With the Christmas season rapidly approaching I am reminded of the glory of being a preacher of the Gospel.
Those who stand in the Christian pulpit to proclaim the Word are part of a rich heritage that leads back to a Galilean hillside where an angel brought “good news of great joy” to a band of startled shepherds. We share in the privilege and responsibility of announcing that same good news to a world in which such news is often a rarity.
In Heralds of God, James S. Stewart cites a memorable scene from Tolstoy’s War and Peace in which a messenger has just arrived at Russian headquarters with news of Napoleon’s retreat from Moscow. The report has come to Koutouzow, the Commander-in-chief, to whom the news sounded incredible after years of struggle and anguish. Following the report, a staff officer started to speak, but Koutouzow stopped him with his hand. The old commander tried to speak himself, but no words would come.
Finally Koutouzow turned to face the sacred images that stood against the wall. Suddenly he cried out, “Great God, my Lord and Creator! Thou has heard my prayer! Russia is saved!” And with that he burst into tears.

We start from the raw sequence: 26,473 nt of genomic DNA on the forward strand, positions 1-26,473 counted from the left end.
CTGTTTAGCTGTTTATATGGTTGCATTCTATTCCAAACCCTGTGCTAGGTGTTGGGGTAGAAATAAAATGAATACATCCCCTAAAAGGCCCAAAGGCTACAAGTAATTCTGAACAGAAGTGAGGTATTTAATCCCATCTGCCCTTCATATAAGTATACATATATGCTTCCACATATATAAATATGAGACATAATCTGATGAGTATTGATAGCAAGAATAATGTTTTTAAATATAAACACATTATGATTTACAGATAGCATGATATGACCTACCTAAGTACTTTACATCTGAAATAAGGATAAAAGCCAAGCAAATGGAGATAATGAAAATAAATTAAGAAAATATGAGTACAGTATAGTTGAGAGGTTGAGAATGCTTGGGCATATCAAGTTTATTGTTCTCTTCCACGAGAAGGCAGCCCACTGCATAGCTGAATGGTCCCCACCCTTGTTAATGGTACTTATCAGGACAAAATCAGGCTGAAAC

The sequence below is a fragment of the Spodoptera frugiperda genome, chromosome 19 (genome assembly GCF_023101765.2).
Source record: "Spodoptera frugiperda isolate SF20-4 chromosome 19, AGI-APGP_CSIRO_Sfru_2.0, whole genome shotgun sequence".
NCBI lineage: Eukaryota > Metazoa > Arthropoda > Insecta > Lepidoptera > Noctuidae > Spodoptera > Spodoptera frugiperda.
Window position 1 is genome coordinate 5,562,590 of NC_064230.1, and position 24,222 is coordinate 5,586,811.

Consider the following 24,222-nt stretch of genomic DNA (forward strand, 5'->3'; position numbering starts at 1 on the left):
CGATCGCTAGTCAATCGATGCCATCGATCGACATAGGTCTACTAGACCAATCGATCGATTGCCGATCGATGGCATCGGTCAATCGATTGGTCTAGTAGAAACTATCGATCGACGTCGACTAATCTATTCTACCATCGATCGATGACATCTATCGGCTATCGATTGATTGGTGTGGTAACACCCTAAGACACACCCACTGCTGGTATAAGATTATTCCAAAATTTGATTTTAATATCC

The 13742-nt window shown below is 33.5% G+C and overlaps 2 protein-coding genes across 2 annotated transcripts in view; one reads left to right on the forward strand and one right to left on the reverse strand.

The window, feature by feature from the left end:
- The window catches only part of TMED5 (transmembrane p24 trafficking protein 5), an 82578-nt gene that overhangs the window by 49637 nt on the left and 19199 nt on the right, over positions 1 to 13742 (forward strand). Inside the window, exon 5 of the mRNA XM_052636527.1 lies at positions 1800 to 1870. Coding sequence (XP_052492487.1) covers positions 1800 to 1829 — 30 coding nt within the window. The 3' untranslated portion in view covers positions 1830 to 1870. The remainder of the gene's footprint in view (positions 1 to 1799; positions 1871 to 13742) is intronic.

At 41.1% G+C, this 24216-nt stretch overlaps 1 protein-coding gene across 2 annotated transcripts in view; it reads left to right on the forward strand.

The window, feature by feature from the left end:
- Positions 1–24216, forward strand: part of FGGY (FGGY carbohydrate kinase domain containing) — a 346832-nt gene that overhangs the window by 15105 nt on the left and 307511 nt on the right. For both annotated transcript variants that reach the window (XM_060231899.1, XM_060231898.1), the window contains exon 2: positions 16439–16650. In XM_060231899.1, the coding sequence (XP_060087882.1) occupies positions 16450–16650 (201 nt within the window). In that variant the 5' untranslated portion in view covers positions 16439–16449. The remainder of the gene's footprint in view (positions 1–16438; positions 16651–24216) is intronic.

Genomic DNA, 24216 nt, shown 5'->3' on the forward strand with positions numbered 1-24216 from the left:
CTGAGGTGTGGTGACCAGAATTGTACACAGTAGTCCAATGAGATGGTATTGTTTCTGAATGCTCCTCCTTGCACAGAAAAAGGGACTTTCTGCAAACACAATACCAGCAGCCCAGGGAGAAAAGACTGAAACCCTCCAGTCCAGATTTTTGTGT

Says Stewart: “Today the envoy of the Gospel is charged with tidings more moving and wonderful by far. If this message is fantasy, there is no hope for humanity anywhere. If this is true, the whole world is saved.”
The good news we preach is that the message is true. While an increasingly secular society celebrates Santa Claus and clamours after the trappings of the holiday season, we proclaim another message. We tell of mangers and wise men and divine love. We announce that “a Saviour has been born.” We call men and women to live in the light of His star.
Today that task is more urgent than ever. There will be many in your congregation who will hear that good news in no other place. They may be swallowed up by the holidays – shopping, wrapping, decorating, baking – but will hear little to remind them of what Christmas represents. Like the child who explained that Christmas is “Santa’s birthday,” we may enjoy the season and miss the point entirely.
What a sacred duty it is, then, to proclaim “good news of great joy.” There remains a danger that we may plan delightful programs, create lovely settings, preach pleasant sermons, and neglect to announce that Christ’s birth has divided history and faced each of us with the necessity of decision.
As Paul Sherer stressed in his Yale Lectures on Preaching, we are called “to preach not just sermons, but that event in history and in eternity by which God entered most fully and effectively into human life.”
As you stand in the pulpit this Christmas season, may it be with a renewed spirit of purpose and power as you proclaim the coming of the King.